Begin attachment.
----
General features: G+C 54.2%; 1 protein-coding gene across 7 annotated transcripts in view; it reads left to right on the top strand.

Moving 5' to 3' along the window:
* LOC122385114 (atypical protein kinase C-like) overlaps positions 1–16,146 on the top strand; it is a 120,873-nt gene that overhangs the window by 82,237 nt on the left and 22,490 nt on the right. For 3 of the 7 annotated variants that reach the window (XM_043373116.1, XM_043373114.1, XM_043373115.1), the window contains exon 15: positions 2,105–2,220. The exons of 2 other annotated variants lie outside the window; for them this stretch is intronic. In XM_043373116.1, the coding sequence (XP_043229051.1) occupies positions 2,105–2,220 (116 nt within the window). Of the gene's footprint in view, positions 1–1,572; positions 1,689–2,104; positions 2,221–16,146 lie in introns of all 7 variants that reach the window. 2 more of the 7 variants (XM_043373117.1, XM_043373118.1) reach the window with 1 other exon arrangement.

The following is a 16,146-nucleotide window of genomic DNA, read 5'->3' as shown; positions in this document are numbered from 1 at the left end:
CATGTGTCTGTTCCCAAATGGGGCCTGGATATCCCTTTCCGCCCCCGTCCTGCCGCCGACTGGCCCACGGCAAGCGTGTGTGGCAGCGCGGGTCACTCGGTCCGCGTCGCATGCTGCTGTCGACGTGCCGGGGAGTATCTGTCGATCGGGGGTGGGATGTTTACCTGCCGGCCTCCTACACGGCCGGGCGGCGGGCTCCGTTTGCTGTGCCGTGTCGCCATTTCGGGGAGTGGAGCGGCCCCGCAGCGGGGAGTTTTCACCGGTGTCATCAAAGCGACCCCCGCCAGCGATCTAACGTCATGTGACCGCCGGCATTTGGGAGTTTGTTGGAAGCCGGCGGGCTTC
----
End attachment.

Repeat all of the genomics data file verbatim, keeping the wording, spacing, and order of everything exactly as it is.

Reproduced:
General features: G+C 54.2%; 1 protein-coding gene across 7 annotated transcripts in view; it reads left to right on the top strand.

Moving 5' to 3' along the window:
* LOC122385114 (atypical protein kinase C-like) overlaps positions 1–16,146 on the top strand; it is a 120,873-nt gene that overhangs the window by 82,237 nt on the left and 22,490 nt on the right. For 3 of the 7 annotated variants that reach the window (XM_043373116.1, XM_043373114.1, XM_043373115.1), the window contains exon 15: positions 2,105–2,220. The exons of 2 other annotated variants lie outside the window; for them this stretch is intronic. In XM_043373116.1, the coding sequence (XP_043229051.1) occupies positions 2,105–2,220 (116 nt within the window). Of the gene's footprint in view, positions 1–1,572; positions 1,689–2,104; positions 2,221–16,146 lie in introns of all 7 variants that reach the window. 2 more of the 7 variants (XM_043373117.1, XM_043373118.1) reach the window with 1 other exon arrangement.

The following is a 16,146-nucleotide window of genomic DNA, read 5'->3' as shown; positions in this document are numbered from 1 at the left end:
CATGTGTCTGTTCCCAAATGGGGCCTGGATATCCCTTTCCGCCCCCGTCCTGCCGCCGACTGGCCCACGGCAAGCGTGTGTGGCAGCGCGGGTCACTCGGTCCGCGTCGCATGCTGCTGTCGACGTGCCGGGGAGTATCTGTCGATCGGGGGTGGGATGTTTACCTGCCGGCCTCCTACACGGCCGGGCGGCGGGCTCCGTTTGCTGTGCCGTGTCGCCATTTCGGGGAGTGGAGCGGCCCCGCAGCGGGGAGTTTTCACCGGTGTCATCAAAGCGACCCCCGCCAGCGATCTAACGTCATGTGACCGCCGGCATTTGGGAGTTTGTTGGAAGCCGGCGGGCTTC